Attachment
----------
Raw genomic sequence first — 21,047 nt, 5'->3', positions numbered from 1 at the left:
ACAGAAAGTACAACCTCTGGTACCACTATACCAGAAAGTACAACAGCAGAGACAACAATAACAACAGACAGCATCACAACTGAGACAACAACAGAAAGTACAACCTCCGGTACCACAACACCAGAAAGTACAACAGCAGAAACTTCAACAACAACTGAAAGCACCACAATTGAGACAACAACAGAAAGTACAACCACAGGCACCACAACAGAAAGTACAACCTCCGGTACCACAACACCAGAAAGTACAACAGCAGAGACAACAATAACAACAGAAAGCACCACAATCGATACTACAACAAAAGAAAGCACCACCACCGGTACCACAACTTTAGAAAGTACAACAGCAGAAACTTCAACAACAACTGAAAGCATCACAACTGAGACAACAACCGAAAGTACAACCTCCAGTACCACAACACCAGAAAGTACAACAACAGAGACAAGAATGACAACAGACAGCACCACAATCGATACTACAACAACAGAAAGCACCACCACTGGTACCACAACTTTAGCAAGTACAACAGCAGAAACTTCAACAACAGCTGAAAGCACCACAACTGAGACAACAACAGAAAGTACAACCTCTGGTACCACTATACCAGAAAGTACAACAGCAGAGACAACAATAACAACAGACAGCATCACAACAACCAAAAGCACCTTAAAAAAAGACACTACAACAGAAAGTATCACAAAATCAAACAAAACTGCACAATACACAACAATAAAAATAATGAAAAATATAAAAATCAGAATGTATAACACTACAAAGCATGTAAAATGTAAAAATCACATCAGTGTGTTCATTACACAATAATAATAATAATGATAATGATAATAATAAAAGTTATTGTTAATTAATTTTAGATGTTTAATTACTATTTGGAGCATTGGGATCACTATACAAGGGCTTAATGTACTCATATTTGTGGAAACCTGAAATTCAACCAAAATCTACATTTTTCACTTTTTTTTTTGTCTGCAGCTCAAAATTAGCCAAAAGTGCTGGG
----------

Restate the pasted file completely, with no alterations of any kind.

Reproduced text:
Raw genomic sequence first — 21,047 nt, 5'->3', positions numbered from 1 at the left:
ACAGAAAGTACAACCTCTGGTACCACTATACCAGAAAGTACAACAGCAGAGACAACAATAACAACAGACAGCATCACAACTGAGACAACAACAGAAAGTACAACCTCCGGTACCACAACACCAGAAAGTACAACAGCAGAAACTTCAACAACAACTGAAAGCACCACAATTGAGACAACAACAGAAAGTACAACCACAGGCACCACAACAGAAAGTACAACCTCCGGTACCACAACACCAGAAAGTACAACAGCAGAGACAACAATAACAACAGAAAGCACCACAATCGATACTACAACAAAAGAAAGCACCACCACCGGTACCACAACTTTAGAAAGTACAACAGCAGAAACTTCAACAACAACTGAAAGCATCACAACTGAGACAACAACCGAAAGTACAACCTCCAGTACCACAACACCAGAAAGTACAACAACAGAGACAAGAATGACAACAGACAGCACCACAATCGATACTACAACAACAGAAAGCACCACCACTGGTACCACAACTTTAGCAAGTACAACAGCAGAAACTTCAACAACAGCTGAAAGCACCACAACTGAGACAACAACAGAAAGTACAACCTCTGGTACCACTATACCAGAAAGTACAACAGCAGAGACAACAATAACAACAGACAGCATCACAACAACCAAAAGCACCTTAAAAAAAGACACTACAACAGAAAGTATCACAAAATCAAACAAAACTGCACAATACACAACAATAAAAATAATGAAAAATATAAAAATCAGAATGTATAACACTACAAAGCATGTAAAATGTAAAAATCACATCAGTGTGTTCATTACACAATAATAATAATAATGATAATGATAATAATAAAAGTTATTGTTAATTAATTTTAGATGTTTAATTACTATTTGGAGCATTGGGATCACTATACAAGGGCTTAATGTACTCATATTTGTGGAAACCTGAAATTCAACCAAAATCTACATTTTTCACTTTTTTTTTTGTCTGCAGCTCAAAATTAGCCAAAAGTGCTGGG